In Judge's Rejection of $100 Million Uber Settlement, Nobody Wins
Uber and 385,000 drivers liked the deal, but Judge Edward Chen determined it was "not fair."
Both sides were left disappointed when a San Francisco judge on Thursday rejected a settlement agreement between ride-sharing giant Uber and 385,000 of its part time drivers.
Uber had agreed in April to pay up to $100 million to drivers in California and Massachusetts who were part of a class action lawsuit against the company. In return, lawyers representing the drivers agreed to drop their effort to get courts to recognize Uber drivers as employees, rather than independent contractors.
It was a mutually beneficial deal allowing the drivers to get paid for benefits they claimed were unfairly denied to them because of their status as contractors while maintaining their flexible working arrangement and letting Uber avoid the added cost of having thousands of new employees.
Judge Edward Chen tossed that mutually beneficial deal into the trash bin on Thursday. He said the payout was only a fraction of what the drivers could get if the case went to trial and ordered the two sides to reach a new deal by mid-September.
"The settlement as a whole as currently structured is not fair, adequate, and reasonable," Chen wrote.
In statements to multiple media outlets on Thursday night, both sides expressed disappointment with the ruling.
"The settlement, mutually agreed by both sides, was fair and reasonable," Matt Kallman, an Uber spokesman, said in a statement.
Shannon Liss-Riordan, one of the attorneys for the drivers, told the New York Times she was disappointed by the ruling and hoped to reach a new agreement before the case would have to go to trial.
That seems pretty likely, since both sides were in agreement here before Chen dissented. Uber in all likelihood will have to throw more money into the pot and will have to do so without attaching strings to some of it—one of Chen's major objections to the settlement was the fact that only $84 million would be paid up front, with the remaining $16 million to be delivered when and if Uber decided to become a public company.
Chen said the drivers could be entitled to as much as $850 million if the case went to trial. That's obviously a much larger amount of money, but the drivers faced an uphill battle in court. "Although recent National Labor Relations Board and Labor Department guidelines have muddied the waters, current labor law holds that ride-sharing drivers are independent contractors, not employees," Jared Meyer wrote for Reason when analyzing a similar settlement reached between Lyft and some of it's California-based drivers. Getting that law reversed in court would be difficult, which is why it made sense for the drivers to settle with Uber—just as the other group of drivers have reached a settlement with Lyft.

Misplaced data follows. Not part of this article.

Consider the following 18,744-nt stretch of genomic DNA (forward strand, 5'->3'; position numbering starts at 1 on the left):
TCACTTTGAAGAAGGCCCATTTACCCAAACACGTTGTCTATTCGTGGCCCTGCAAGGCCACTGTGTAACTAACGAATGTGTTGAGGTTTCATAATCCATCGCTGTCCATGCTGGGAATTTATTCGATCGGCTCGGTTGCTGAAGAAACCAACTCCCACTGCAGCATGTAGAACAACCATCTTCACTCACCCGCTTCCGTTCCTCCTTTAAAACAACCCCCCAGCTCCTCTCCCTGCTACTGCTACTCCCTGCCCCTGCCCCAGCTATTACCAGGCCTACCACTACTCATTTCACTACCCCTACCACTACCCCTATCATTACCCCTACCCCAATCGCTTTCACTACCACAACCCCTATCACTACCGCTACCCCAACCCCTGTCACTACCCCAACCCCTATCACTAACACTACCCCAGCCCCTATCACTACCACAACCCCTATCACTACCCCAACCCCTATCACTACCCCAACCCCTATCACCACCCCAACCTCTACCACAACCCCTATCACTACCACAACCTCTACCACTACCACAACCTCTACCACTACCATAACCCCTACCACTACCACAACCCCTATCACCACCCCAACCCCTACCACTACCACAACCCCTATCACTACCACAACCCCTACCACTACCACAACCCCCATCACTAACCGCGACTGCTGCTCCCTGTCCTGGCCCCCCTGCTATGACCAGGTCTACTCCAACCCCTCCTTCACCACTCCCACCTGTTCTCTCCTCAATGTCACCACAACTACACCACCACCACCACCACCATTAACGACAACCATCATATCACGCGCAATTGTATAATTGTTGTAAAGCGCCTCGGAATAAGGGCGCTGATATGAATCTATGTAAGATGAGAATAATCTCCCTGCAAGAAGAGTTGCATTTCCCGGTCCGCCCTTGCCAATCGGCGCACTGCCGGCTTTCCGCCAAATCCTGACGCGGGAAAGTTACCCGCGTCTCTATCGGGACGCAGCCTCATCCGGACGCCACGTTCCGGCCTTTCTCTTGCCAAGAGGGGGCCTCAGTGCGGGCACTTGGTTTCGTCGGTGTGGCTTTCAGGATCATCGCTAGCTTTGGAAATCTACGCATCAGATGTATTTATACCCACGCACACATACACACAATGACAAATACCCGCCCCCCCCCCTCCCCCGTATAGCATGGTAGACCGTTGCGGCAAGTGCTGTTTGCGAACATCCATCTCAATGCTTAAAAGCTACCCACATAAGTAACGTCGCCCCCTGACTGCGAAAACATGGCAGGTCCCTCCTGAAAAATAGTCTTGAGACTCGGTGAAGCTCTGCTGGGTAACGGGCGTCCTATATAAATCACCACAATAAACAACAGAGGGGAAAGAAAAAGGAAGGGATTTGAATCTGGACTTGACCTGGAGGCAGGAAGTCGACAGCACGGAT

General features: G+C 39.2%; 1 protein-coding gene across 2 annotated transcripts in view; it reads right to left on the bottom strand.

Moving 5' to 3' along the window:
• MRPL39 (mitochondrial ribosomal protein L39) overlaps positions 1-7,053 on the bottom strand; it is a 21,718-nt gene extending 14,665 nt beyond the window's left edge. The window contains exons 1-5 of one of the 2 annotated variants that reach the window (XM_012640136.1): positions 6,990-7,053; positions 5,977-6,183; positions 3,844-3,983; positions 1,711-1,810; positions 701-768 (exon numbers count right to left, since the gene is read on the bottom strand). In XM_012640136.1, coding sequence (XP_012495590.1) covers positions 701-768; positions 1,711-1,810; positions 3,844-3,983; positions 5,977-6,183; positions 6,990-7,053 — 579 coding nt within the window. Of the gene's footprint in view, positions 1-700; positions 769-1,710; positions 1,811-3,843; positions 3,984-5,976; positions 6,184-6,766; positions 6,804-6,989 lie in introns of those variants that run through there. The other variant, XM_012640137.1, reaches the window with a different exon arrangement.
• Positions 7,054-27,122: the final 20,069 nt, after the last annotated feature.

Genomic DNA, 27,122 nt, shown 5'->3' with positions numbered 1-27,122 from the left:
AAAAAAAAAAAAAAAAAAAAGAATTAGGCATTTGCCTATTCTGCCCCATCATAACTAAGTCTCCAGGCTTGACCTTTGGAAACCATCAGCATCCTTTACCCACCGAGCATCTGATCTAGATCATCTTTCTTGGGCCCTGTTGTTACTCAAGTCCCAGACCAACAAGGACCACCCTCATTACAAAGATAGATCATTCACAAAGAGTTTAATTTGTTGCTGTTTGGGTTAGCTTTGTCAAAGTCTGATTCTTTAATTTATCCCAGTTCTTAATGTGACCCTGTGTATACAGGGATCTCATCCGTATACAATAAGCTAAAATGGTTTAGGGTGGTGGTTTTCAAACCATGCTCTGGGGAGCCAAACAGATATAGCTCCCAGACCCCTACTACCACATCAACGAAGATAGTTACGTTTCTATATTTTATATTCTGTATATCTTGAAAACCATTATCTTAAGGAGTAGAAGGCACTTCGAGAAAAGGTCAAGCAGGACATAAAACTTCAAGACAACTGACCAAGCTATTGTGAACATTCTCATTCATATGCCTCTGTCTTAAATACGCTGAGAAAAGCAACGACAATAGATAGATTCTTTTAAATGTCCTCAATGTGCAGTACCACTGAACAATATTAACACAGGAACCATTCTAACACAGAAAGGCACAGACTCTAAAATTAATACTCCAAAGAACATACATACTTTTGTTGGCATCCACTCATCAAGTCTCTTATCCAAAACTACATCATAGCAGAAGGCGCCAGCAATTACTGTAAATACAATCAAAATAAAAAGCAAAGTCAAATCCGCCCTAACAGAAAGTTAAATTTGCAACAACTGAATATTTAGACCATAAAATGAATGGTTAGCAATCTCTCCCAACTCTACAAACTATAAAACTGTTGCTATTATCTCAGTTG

In fact, the April settlement with Uber was hailed as "historic" by the attorneys representing the drivers.
In addition to the monetary component, the settlement would have helped Uber drivers by limiting how and why Uber could deactivate or suspend them. Uber would no longer have been able to deactivate drivers simply because they had low ratings, for example. The settlement also made clear that drivers would be allowed to accept tips from passengers.
That's all good stuff that would have helped Uber drivers feel more secure in their jobs and make a little extra money—all without jeopardizing the flexibility that drivers get by being independent contractors rather than employees.
Yet, at least for now, all that has been tossed out the window and Uber drivers in California and Massachusetts are less certain about what the future holds for them. Uber's experimental roll-out of driverless cars this week certainly won't make them feel any better. Nobody wins here.